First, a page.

“Your purpose, then, plainly stated, is that you will destroy the Government, unless you be allowed to construe and enforce the Constitution as you please, on all points in dispute between you and us.You will rule or ruin in all events.”
Abraham Lincoln, addressing the Southern people in his Cooper Union Address, February 27, 1860.
The Republican Party still likes to fancy itself “the Party of Lincoln”, so Lincoln’s words in his Cooper Union Address are a particularly apt rebuke, especially since they’ve been talking about shutting down the government since before the 2010 mid-term elections, but now want to pin the blame on President Barack Obama and the Democrats, whom they now complain will not negotiate or compromise with them.
This is quite rich, since budgets passed both houses of Congress months ago, but Republicans repeatedly refused to appoint conference committee members so that a compromise could be struck, which is the way that budgets are normally passed in the US. Refusing to go to conference is how Republicans created the crisis in the first place, and now Republicans want to blame Democrats for not going to conference!
We should note that both houses have agreed to the same discretionary spending level – $986bn annually. This gives House Republicans 90 percent of what they want, and severly hampers the pace of economic recovery. No one’s even arguing over that. Obama’s 2014 budget called for spending $1.15tn, compared to $966bn in the GOP House budget.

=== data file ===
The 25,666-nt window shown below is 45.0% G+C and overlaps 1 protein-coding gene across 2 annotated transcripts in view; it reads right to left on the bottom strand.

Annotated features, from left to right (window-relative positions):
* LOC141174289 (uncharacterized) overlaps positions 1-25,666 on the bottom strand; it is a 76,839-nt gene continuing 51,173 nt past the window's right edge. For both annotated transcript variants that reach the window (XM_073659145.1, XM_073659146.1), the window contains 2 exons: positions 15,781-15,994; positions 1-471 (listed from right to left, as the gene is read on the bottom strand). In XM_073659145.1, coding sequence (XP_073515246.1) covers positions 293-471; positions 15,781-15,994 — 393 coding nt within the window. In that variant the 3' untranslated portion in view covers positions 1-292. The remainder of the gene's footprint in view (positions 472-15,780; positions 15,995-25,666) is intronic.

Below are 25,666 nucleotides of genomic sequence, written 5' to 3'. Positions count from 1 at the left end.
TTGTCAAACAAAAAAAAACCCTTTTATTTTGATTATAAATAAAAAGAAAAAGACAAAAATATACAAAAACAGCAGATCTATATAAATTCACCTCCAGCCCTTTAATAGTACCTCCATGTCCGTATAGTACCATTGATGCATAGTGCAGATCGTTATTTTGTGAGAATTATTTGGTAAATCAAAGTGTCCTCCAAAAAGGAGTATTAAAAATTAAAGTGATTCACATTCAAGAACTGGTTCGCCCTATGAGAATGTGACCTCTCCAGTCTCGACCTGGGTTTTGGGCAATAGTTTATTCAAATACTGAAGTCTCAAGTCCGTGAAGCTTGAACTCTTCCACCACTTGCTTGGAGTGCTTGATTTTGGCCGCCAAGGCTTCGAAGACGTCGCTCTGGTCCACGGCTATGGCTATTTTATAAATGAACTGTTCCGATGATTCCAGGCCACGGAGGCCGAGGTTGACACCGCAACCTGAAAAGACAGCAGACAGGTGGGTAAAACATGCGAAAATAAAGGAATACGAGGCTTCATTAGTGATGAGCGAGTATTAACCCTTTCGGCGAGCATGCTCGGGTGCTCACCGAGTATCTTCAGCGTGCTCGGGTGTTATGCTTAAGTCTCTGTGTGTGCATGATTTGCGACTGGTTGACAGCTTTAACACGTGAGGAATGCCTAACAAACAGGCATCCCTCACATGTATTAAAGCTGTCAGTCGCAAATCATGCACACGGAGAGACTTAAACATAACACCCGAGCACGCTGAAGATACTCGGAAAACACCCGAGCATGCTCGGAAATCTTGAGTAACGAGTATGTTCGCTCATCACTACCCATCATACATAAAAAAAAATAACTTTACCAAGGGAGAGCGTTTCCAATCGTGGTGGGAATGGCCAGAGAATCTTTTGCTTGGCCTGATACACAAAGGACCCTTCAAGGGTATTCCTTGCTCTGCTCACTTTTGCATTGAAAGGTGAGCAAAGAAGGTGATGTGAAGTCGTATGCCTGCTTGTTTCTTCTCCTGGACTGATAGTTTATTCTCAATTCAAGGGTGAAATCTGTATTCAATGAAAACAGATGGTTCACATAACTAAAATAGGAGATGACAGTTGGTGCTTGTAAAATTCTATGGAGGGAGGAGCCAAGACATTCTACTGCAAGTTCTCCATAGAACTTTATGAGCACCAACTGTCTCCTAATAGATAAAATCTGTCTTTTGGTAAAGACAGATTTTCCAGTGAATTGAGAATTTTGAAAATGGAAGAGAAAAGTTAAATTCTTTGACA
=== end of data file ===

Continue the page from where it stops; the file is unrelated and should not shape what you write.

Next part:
He’s aleady given away the store, yet Republicans continue to falsely accuse the president of refusing to compromise because he won’t also agree to destroy – or at least undermine – his signature piece of legislation, Obamacare, just as it was about to go public. The American people are against it, the GOP rails at him – without noting that only about one-third of the country opposes the law for being too liberal, as a May 17-18 CNN poll showed, while roughly half that many oppose the law for not being liberal enough. This is one of but many ways in which they delude themselves into thinking they represent a majority that simply does not exist, as they head down their path of destruction. Which is why you need to quote Abraham Lincoln to condemn them. Nobody else can do it quite like him.
That’s because destroying the government has now become the GOP’s main purpose – in direct opposition to everything that Lincoln stood for. They stumbled onto it under Newt Gingrich in the 1990s, but it proved so wildly unpopular that they had to bring in George W Bush and his “compassionate conservatism” to scramble back into power. But they proved so inept in governing – huge deficits, pointless wars, financial collapse, etc. – that they found themselves out of power once again, which only made them hate government all the more: If I can’t have her, then no one can! The political party as ultimate creepy stalker. That’s what the Grand Old Party of Lincoln has finally fallen to these days.
Destroying the government has now become the GOP’s main purpose – in direct opposition to everything that Lincoln stood for.